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J Fish Dis. 2007 Oct;30(10):615-20.

Suspected myocardial necrosis in farmed Atlantic salmon, Salmo salar L.: a field case.

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Norwegian School of Veterinary Science, N-0033 Oslo, Norway.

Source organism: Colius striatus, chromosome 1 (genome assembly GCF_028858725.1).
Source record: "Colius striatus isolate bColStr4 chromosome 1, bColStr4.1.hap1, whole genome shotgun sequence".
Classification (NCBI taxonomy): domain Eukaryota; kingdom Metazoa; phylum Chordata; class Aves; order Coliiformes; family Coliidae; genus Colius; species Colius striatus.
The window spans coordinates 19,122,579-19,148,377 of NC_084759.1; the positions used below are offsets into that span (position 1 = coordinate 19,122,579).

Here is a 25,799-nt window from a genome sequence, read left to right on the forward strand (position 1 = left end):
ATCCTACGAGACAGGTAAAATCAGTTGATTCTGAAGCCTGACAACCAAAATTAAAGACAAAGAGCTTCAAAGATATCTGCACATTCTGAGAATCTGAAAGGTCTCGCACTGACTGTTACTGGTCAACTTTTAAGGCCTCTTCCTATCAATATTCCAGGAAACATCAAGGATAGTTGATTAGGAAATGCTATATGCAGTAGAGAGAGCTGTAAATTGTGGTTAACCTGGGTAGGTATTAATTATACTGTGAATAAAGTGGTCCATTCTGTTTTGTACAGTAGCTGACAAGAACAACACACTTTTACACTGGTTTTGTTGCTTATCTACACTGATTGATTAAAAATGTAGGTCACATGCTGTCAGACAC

Arteriosclerosis of the coronary artery has been described as a 'fact of life' for Pacific and Atlantic salmonids due to the high prevalence in spawning fish. The lesions are believed to be the result of overstretching of the highly distensible bulbus arteriosus whereby the endothelium of the main coronary vessel becomes mechanically damaged and a smooth muscle proliferation ensues with resultant partial occlusion of the vessel. The physiological significance for the function of the heart has yet to be demonstrated, but experimental studies show that, for example, swimming performance is compromised in fish in which the coronary artery has been ligated. This paper describes a case of myocardial necrosis in harvest-size Atlantic salmon during and after transportation to the slaughterhouse. Mortality during this process reached 10% in some of the transports and affected fish showed characteristic signs of congestive cardiac failure. Histology revealed extensive myointimal proliferation in the coronary artery and patchy necrosis of the compact ventricular myocardium. Several unfavourable factors such as high water temperature, skeletal malformations and crowding all probably contributed to extra cardiac workload. To the best of our knowledge, this is the first reported field case showing a link between coronary lesions and severe cardiac pathology.

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